Monthly Archives: April 2008

Hawaiian Airlines and Mesa Settle

Godzilla.jpgThere were an interesting pair of news releases today regarding the settlement of the suit between Mesa and Hawaiian Airlines.
The settlement calls for Hawaiian to receive $52.5 million from a $90 million bond posted (in cash) by Mesa as security for the original judgment. In return Mesa will drop its appeal and get back the remaining $37.5 million of its own money.
The Hawaiian release characterized the original lawsuit as “Mesa’s misuse of confidential and proprietary information obtained during Hawaiian’s Chapter 11 plan of reorganization in 2004″. The Mesa release characterized it as a “long-running lawsuit over Mesa’s inter-island flight services operated under the go! brand name.”
Tomato, tomahto I guess.
It may see a bit odd that Hawaiian would settle for less than the $80 million awarded, but it is hard to say how long the Mesa appeal would take to run its course. Suffice to say that in today’s environment, “cash is king”, and Hawaiian is probably happier to get $52.5 million today than it is to get an unknown amount (although probably higher than zero) some time in the future. On the other side, Mesa had to $90 million hanging out in that bond and they surely do need that cash, even if HA got the lion’s share.
As for the Aloha suit, if their case is as strong as Hawaiian’s then this kind of puts a number on that asset for them.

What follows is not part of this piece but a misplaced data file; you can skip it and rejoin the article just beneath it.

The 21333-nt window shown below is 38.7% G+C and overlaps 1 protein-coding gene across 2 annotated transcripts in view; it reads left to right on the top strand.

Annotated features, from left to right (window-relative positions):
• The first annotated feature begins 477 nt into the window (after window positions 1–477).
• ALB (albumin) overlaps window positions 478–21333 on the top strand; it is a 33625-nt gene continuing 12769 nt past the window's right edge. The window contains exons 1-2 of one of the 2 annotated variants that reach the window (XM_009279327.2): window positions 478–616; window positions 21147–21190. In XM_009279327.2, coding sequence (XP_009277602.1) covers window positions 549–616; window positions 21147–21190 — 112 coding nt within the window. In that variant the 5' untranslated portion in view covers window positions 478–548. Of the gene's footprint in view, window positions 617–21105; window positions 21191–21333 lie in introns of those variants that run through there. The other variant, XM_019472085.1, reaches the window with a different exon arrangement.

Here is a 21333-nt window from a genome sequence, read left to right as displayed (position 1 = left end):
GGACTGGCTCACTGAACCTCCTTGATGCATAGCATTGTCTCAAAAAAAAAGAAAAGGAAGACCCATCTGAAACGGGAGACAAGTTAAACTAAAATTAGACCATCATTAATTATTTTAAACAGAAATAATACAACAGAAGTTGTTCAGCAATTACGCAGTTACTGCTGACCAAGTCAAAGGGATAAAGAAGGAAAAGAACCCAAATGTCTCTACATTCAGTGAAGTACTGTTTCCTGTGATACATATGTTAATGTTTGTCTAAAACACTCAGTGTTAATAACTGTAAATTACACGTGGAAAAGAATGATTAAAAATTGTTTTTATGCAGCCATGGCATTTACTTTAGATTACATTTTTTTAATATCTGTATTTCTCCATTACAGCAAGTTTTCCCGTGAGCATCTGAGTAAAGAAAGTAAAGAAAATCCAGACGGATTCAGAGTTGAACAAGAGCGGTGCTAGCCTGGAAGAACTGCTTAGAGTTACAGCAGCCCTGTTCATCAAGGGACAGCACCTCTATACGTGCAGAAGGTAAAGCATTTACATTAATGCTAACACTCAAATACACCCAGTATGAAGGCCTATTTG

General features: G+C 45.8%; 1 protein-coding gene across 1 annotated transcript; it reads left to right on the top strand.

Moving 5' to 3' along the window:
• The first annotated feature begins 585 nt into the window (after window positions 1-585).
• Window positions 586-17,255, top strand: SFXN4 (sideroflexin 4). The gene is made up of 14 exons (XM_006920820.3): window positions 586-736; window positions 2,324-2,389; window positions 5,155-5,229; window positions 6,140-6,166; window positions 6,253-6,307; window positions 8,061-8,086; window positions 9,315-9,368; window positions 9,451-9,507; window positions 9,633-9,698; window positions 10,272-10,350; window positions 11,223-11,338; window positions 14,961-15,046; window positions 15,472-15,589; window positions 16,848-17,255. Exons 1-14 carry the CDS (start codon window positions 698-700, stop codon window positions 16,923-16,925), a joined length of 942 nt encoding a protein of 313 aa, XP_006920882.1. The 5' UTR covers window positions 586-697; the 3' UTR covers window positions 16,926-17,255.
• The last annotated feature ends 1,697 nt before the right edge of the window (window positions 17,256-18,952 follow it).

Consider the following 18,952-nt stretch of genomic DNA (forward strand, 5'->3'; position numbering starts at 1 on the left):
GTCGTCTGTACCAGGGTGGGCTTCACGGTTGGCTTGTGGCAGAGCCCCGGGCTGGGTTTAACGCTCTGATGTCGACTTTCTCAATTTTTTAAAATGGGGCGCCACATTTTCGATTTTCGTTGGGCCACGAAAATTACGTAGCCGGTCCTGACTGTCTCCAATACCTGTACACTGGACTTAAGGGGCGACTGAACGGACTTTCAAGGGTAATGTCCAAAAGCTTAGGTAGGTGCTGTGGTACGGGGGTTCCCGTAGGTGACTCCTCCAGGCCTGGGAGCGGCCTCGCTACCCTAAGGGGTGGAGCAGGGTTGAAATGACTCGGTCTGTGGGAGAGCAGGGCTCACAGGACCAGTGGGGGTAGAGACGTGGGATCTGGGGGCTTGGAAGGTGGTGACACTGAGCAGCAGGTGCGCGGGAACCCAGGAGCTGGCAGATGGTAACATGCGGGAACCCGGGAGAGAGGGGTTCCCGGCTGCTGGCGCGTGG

Hanging Out With the Airport Folks Today

Yours truly is delivering a keynote luncheon speech today to the Airports Council International Economic and Finance Conference. As I sit here looking out my hotel window in Broomfield Colorado, I can see snow on the Rockies. But it was last night when I flew in that was spectacular.

Sunset Airplane

For those of you into photography, you’ll know what I mean when I say the light was simply gorgeous. Landed about half an hour before sunset and the golden light hitting the aircraft as they made their way out on the taxiways at DIA, or Senor Pena’s Palace of Planes, as I dubbed it a long time ago, was so striking I just had to stop and watch it play out for a bit outside the huge windows of the concourse before I schlepped on into the terminal for my bag.

Yes, I am lucky. I apparently hit Denver as it was enjoying a brief bit of spring. But today, it’s overcast once again, and I understand it’s scheduled to get colder again in the next day or two.

Hold down the Fort while I attempt to entertain the airport folks in a bit. I figure with what all that is going on in the industry now — that’s going to be a tall order.

Talk to you guys later.

Try to behave in the meantime.

Kellner Tells Employees: No Merger

We waited and we waited and we waited.

Sources had told us that there was going to be a board meeting at Continental Airlines today. So we waited.